Money for orphan wells welcome, but it doesn’t begin to address the real crisis

orphan
Orphan well near Carstairs, Alberta

Ottawa’s decision to spend $1.7 billion to clean up abandoned wells is better than a kick in the head, but it is by no means the leg up the energy sector was seeking.

 

Alberta Premier Jason Kenney welcomed the federal money, but added it is just a start.

“More support is needed to deal with the crisis in Canada’s energy sector, but this is a great first step. Our energy sector is facing its biggest challenge ever, and we need to be sure that industry can access the capital it needs to survive and thrive in future years. When the auto sector and the banks were threatened during the global financial crisis a decade ago, the economic strength of Alberta, powered by the energy industry, ensured that Canada was able to provide the urgent support they needed.”

It’s hoped Kenney’s call for reciprocity is heeded by the Liberal government, but it is more likely to fall on deaf ears.

In any event, the Orphan Well Association, which is receiving a $200 million loan from Ottawa, was established to deal with wells that were abandoned by companies forced into bankruptcy in the wake of previous downturns.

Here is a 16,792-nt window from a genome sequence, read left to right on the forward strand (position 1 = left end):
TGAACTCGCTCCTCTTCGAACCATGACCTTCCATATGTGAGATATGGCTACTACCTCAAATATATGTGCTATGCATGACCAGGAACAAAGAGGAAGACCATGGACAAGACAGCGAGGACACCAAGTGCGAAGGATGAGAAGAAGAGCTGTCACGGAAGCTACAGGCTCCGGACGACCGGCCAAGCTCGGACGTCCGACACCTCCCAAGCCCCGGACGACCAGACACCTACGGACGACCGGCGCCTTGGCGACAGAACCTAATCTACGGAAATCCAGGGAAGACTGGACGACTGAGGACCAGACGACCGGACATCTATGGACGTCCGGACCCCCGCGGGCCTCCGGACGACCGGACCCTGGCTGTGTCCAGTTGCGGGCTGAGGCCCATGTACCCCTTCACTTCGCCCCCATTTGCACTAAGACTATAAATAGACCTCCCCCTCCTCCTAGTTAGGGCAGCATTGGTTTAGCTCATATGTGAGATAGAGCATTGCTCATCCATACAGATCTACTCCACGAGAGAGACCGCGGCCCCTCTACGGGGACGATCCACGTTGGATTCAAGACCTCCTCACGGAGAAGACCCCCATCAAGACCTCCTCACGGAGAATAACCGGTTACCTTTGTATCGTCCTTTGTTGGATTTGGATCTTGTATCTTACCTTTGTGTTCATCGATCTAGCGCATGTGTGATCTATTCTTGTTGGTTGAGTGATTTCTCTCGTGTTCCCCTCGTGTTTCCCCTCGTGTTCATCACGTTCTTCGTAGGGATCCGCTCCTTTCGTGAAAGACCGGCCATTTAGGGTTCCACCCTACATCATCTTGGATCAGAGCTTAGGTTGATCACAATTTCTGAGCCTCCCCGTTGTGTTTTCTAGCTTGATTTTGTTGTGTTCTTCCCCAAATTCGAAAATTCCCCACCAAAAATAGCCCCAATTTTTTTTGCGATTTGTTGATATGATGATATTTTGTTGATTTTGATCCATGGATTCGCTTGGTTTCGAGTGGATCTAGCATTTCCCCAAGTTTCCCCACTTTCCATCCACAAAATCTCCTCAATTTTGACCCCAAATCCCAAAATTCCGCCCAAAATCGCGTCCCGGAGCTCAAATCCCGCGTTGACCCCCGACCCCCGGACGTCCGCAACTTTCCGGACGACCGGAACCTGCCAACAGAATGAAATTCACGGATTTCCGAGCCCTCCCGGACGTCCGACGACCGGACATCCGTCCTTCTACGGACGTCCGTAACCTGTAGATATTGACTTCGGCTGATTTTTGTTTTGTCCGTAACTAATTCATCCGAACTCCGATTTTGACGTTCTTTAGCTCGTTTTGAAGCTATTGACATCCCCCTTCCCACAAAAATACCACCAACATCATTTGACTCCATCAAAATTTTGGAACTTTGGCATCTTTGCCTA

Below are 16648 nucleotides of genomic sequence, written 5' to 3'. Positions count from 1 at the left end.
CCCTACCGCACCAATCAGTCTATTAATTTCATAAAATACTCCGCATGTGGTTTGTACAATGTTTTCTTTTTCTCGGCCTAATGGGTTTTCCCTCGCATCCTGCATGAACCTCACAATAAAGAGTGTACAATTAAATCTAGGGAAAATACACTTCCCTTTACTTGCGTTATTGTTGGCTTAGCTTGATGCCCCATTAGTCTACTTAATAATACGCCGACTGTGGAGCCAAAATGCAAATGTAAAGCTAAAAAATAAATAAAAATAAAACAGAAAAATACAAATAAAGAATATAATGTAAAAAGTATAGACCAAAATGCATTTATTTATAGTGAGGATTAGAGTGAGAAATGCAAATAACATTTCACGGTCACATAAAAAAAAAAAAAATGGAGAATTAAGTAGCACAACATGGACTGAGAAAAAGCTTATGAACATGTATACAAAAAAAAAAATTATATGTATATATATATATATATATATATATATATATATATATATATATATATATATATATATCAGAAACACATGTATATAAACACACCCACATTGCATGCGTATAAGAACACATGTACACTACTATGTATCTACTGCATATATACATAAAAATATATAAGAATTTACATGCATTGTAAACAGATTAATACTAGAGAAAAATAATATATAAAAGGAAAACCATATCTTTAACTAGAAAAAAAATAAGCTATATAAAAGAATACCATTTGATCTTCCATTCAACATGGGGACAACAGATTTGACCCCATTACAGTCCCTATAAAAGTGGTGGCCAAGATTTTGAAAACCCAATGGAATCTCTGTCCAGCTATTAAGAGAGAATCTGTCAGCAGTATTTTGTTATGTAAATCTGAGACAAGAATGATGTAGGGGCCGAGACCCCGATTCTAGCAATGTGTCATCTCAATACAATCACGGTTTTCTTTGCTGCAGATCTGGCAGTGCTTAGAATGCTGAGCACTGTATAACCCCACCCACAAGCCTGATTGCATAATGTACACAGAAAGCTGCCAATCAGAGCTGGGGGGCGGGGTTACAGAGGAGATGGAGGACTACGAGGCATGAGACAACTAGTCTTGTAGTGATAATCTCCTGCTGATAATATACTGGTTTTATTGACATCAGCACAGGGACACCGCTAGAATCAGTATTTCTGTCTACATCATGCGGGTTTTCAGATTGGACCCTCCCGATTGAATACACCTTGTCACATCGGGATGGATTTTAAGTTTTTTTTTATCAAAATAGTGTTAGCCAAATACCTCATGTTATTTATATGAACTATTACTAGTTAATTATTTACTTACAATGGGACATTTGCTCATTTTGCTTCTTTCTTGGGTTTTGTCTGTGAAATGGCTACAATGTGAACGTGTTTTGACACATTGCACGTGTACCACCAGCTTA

The OWA is funded through the annual Orphan Fund Levy which is paid by the oil and gas industry in Alberta. In 2017, the province loaned the organization $235 million which is scheduled to be repaid by 2027.

There is little question that the federal money for this project and money to reduce methane emissions will be of assistance and will create thousands of jobs, but it’s also evidence that the Liberal government does not understand the depth of the crisis facing the sector.

Oil and gas companies are dealing with two simultaneous problems. One, is the price shock induced by the Russia- Saudi Arabia price war, which drove prices producers are paid here to below $5 a barrel. Two, is the SARS-CoV-2 pandemic which has drastically reduced demand for oil.

The sector, in other words, is facing a liquidity crisis. It simply cannot generate enough cash to maintain operations.

That, in turn, has led to massive layoffs, bankruptcies and the flight of investment capital.

There are no doubt many within the ranks of the Liberals who hold the view that all of these threats simply accelerate the inevitable decline of an industry that contributes to CO2 emissions and that we would be better off using this decline as an opportunity to move to a renewable based economy.

That is a specious argument. While demand for oil is currently low, that will not always be the case. Even the most pessimistic projections have demand growing in excess of two per cent per year for decades to come once the global economy recovers.

In other words, there will be a market for Canadian oil and oil prices will recover.

What the industry needs now are bridging loans. Industry experts say about $20 billion in loans would see companies through this bad patch.

Given the Liberals antipathy toward the West and its energy sector, it’s doubtful those loans will be forthcoming.

And that for the 800,000 workers employed in the sector is bad news indeed.


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